Tinnitus is the perception of sound in the absence of a corresponding source. It affects around 6% of the New Zealand population, and can have considerable debilitating effects on mental health and quality of life. There are some support options available, such as using a tinnitus masker to offer some relief from the intrusiveness of the tinnitus, or undergoing cognitive behavioural therapy to help the sufferer regulate their emotions concerning their tinnitus. However, a limitation is that these options address the symptoms but don't offer a cure for tinnitus.
Unfortunately, no cure is available yet. However, over recent years there has been much progress in understanding the abnormal brain activity associated with tinnitus. It is thought that a complete understanding will reveal the path towards a cure.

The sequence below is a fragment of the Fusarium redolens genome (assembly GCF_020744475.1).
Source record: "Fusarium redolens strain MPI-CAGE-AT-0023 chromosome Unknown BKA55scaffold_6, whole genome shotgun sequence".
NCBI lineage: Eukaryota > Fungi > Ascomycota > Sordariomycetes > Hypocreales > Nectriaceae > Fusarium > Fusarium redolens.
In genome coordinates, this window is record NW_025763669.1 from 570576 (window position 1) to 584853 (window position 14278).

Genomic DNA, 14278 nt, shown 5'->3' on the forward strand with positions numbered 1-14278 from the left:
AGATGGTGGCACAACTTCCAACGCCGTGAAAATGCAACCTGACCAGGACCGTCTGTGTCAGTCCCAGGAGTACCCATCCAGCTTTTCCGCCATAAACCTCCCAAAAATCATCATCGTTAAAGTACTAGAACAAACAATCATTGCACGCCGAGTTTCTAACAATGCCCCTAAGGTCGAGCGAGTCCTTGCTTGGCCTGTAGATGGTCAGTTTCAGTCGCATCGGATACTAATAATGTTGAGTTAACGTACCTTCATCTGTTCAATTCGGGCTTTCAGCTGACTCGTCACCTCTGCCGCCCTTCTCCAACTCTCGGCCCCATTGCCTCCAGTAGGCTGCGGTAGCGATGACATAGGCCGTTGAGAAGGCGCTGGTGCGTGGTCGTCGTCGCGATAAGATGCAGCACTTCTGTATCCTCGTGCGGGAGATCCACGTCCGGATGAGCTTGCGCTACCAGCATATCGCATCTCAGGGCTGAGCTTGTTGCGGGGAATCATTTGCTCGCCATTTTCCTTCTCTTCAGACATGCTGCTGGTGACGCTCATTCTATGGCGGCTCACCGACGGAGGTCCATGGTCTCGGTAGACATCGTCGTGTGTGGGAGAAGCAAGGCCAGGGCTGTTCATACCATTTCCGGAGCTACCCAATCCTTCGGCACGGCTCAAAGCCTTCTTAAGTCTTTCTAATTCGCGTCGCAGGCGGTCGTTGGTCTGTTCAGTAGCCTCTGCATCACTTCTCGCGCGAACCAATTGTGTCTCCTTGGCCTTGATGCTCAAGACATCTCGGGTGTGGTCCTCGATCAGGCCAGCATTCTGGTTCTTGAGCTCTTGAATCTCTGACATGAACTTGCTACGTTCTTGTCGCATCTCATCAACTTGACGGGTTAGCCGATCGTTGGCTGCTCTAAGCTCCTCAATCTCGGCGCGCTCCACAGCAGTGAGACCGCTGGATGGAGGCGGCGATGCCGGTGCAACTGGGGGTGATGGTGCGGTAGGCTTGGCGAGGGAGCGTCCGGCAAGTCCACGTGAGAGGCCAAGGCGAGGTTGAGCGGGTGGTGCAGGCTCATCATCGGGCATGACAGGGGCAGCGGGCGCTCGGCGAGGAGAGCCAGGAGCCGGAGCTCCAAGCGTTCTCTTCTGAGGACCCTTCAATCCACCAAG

With this in mind, the present research aims to study the brain activity in a group of tinnitus sufferers who have the rare ability to turn their tinnitus on and off. As a side-effect of prior brain surgery, these individuals have a phenomenon called ‘gaze-evoked tinnitus’, which is characterised by tinnitus sounds coming on and off according to the position of the eyes. For example, looking ahead may give no tinnitus, but looking to one side might cause a sound like ringing to be heard. This phenomenon offers us a unique opportunity to compare the brain activity in the same person at different times - either with and without their tinnitus - simply by asking people to look in certain directions. We suggest that this comparison will enable us to pinpoint the tinnitus-related brain activity (both type, and location) in a way that is not open to uncertainty or ambiguity as can be the case when comparing the brain activity between, for example different people (some with tinnitus and some without). This is because when comparing across different people or groups in this way, there can be natural variation that is present anyway. The present study will eliminate this variation. We plan to survey and then invite a group of people with gaze-evoked tinnitus to our lab in the University of Canterbury, to study their brain activity using non-invasive techniques.